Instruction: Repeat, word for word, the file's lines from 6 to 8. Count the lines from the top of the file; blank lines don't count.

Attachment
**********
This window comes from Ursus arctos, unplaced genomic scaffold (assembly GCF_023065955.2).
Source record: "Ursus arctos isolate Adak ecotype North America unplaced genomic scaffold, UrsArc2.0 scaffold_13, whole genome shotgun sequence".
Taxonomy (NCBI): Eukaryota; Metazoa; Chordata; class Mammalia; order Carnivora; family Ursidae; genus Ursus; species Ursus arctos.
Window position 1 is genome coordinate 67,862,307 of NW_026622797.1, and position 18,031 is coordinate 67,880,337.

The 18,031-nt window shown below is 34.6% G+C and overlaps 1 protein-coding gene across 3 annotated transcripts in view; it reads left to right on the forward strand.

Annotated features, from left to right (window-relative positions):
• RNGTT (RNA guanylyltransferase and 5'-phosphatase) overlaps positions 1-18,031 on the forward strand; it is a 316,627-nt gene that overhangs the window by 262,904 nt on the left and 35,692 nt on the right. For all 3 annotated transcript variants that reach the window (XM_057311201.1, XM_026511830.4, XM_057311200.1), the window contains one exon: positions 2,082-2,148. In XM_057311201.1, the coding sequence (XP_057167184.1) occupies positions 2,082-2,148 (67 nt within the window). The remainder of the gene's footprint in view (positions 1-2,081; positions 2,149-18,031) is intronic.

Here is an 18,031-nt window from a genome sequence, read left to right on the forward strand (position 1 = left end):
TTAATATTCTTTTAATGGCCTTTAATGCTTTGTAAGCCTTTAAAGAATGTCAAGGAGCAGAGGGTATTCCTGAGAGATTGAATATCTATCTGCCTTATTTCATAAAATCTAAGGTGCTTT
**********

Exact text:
Annotated features, from left to right (window-relative positions):
• RNGTT (RNA guanylyltransferase and 5'-phosphatase) overlaps positions 1-18,031 on the forward strand; it is a 316,627-nt gene that overhangs the window by 262,904 nt on the left and 35,692 nt on the right. For all 3 annotated transcript variants that reach the window (XM_057311201.1, XM_026511830.4, XM_057311200.1), the window contains one exon: positions 2,082-2,148. In XM_057311201.1, the coding sequence (XP_057167184.1) occupies positions 2,082-2,148 (67 nt within the window). The remainder of the gene's footprint in view (positions 1-2,081; positions 2,149-18,031) is intronic.

Here is an 18,031-nt window from a genome sequence, read left to right on the forward strand (position 1 = left end):